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Is there a notation for the smallest inaccessible cardinal? Is the concept even coherent?

I read on Wiki that under certain assumptions even Aleph0 is strongly inaccessible. I mean the kind of inaccesbility you get if you start with Aleph0 and cannot obtain the cardinal from repeated applying of power-set and union.

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There is no notation for the smallest inaccessible cardinal. In fact, there is no notation "agreed" for any large cardinal property. One may abbreviate things like the tree property, or so, but those are usually properties that can occur at small cardinals.

We would usually say something like,

Let $\kappa$ be the least inaccessible cardinal...

The concept, of course, is very coherent. Every non-empty class of ordinals has a least element. Therefore if the class of inaccessible cardinals is non-empty, it has a least element.

As for the issue of $\aleph_0$, large cardinals are often called "strong axioms of infinity". The reason is that you need the axiom of infinity in order to prove that $\aleph_0$ exists, and you need stronger axioms to prove the existence of inaccessible cardinals, weakly compact, measurable, Woodin, supercompact, huge, and so on.

However, when saying inaccessible cardinals we almost always include "uncountable" in the definition, as to avoid the $\aleph_0$ case.

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  • $\begingroup$ I read that when we cannot use sets because of size restrictions, we use classes. Does it make sense to talk about a cardinality of a class? $\endgroup$ – Adam Dec 5 '13 at 14:01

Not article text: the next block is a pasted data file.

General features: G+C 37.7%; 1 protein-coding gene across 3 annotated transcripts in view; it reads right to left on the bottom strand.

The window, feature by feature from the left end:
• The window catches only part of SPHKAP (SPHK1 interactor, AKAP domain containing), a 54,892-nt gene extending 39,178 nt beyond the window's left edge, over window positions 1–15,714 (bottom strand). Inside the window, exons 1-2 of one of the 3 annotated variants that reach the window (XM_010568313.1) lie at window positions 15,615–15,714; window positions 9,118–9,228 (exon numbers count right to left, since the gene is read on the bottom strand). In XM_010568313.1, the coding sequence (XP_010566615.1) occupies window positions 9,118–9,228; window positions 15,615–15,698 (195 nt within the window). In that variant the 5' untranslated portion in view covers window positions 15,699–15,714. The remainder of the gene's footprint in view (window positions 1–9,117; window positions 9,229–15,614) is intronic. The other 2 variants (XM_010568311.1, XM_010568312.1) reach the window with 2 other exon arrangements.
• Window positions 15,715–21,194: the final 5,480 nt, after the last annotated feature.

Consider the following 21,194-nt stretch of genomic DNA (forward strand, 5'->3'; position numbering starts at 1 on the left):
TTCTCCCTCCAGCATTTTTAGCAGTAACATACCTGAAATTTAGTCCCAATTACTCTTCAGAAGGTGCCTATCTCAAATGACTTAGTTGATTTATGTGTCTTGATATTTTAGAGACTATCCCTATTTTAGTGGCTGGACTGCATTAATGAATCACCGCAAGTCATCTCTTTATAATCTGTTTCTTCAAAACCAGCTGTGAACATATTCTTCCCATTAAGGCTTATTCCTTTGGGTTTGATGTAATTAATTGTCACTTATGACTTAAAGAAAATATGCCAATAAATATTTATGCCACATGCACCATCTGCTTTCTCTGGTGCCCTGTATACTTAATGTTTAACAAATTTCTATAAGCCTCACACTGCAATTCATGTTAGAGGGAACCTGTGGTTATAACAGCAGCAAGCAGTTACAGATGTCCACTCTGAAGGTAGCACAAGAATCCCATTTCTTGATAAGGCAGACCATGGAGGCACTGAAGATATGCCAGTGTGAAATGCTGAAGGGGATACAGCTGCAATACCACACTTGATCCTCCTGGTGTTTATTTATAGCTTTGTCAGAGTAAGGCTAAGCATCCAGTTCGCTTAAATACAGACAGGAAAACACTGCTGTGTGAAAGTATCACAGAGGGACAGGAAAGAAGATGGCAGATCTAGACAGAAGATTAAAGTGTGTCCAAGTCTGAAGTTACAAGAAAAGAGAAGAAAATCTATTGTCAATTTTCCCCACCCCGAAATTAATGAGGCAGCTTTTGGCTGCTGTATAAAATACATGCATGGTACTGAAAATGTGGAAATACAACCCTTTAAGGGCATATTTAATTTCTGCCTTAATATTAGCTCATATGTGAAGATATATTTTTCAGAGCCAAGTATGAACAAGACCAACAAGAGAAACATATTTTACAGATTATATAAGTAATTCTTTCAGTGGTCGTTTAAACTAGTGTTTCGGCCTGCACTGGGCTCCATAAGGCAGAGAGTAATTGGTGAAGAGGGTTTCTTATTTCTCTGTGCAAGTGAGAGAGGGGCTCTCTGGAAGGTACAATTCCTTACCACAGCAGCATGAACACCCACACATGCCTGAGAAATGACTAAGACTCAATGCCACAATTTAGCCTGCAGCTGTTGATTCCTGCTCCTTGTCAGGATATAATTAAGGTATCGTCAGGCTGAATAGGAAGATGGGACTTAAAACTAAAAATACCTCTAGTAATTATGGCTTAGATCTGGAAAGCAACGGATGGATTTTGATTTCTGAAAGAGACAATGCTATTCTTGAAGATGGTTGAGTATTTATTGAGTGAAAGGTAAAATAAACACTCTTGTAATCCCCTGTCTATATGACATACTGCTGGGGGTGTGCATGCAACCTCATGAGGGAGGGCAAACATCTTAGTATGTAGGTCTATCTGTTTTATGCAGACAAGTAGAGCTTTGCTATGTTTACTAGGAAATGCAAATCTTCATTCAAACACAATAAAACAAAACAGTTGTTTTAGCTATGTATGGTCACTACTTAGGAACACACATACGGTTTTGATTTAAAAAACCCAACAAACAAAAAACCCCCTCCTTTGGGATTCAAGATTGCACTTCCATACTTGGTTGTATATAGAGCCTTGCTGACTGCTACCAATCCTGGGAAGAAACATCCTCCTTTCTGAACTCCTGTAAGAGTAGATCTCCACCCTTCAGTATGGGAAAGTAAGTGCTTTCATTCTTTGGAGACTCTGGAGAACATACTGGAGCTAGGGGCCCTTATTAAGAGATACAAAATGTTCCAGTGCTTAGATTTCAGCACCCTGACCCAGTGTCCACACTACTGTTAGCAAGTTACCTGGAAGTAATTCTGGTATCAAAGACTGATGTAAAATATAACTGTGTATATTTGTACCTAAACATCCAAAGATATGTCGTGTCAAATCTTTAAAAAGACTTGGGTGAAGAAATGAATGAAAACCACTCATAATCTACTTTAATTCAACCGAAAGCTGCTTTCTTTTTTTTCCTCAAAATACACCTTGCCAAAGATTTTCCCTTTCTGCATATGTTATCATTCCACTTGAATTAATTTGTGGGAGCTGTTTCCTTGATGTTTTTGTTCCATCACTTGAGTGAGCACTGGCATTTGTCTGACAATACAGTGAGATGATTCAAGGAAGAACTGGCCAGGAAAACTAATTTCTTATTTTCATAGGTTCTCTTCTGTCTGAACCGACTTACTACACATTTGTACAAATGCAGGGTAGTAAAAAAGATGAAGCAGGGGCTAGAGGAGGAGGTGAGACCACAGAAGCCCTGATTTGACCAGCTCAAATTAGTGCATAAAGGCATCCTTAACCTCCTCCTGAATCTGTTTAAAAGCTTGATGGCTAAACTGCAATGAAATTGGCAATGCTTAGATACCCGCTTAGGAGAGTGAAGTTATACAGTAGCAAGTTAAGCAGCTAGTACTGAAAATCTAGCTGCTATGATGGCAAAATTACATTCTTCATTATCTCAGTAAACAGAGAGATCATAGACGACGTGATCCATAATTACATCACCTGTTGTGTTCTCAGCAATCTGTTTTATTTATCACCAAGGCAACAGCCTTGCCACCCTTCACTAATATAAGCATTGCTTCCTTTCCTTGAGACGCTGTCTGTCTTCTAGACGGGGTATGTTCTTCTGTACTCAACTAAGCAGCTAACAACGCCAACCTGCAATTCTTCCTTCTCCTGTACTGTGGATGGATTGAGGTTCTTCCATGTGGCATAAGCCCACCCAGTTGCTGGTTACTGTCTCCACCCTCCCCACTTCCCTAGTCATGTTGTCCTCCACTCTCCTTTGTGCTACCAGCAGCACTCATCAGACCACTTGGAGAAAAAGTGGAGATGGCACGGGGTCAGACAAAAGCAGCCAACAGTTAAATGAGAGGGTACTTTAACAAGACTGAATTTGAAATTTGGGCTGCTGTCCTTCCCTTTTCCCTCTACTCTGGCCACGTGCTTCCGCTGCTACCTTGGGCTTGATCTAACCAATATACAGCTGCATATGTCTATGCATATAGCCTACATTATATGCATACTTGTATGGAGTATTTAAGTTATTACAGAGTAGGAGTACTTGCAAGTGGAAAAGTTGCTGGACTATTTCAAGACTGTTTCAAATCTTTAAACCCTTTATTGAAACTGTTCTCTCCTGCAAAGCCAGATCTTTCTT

• $\begingroup$ @Adam: A little bit, yes. We can extend the notion of cardinality to a class, saying that two classes $A$ and $B$ are of the same cardinality if there is a class bijection between them. We can then order them using injections or surjections. But then we have the following issue: the axiom of global choice is equivalent to saying that all classes have the same size, and without it class-cardinals may behave uncontrollably, like cardinals usually do when the axiom of choice fails. $\endgroup$ – Asaf Karagila Dec 5 '13 at 14:03
  • $\begingroup$ So if the class-cardinals either behave uncontrollably or are all of the same size, they are probably not very interesting study object, are they? $\endgroup$ – Adam Dec 5 '13 at 14:11
  • $\begingroup$ Adam, it can be interesting, however the main interest of set theory, as the name suggests, is sets and not necessarily classes (there are exceptions, of course). In any case, I am not aware of any deep research that has been done in that direction. $\endgroup$ – Asaf Karagila Dec 5 '13 at 14:20

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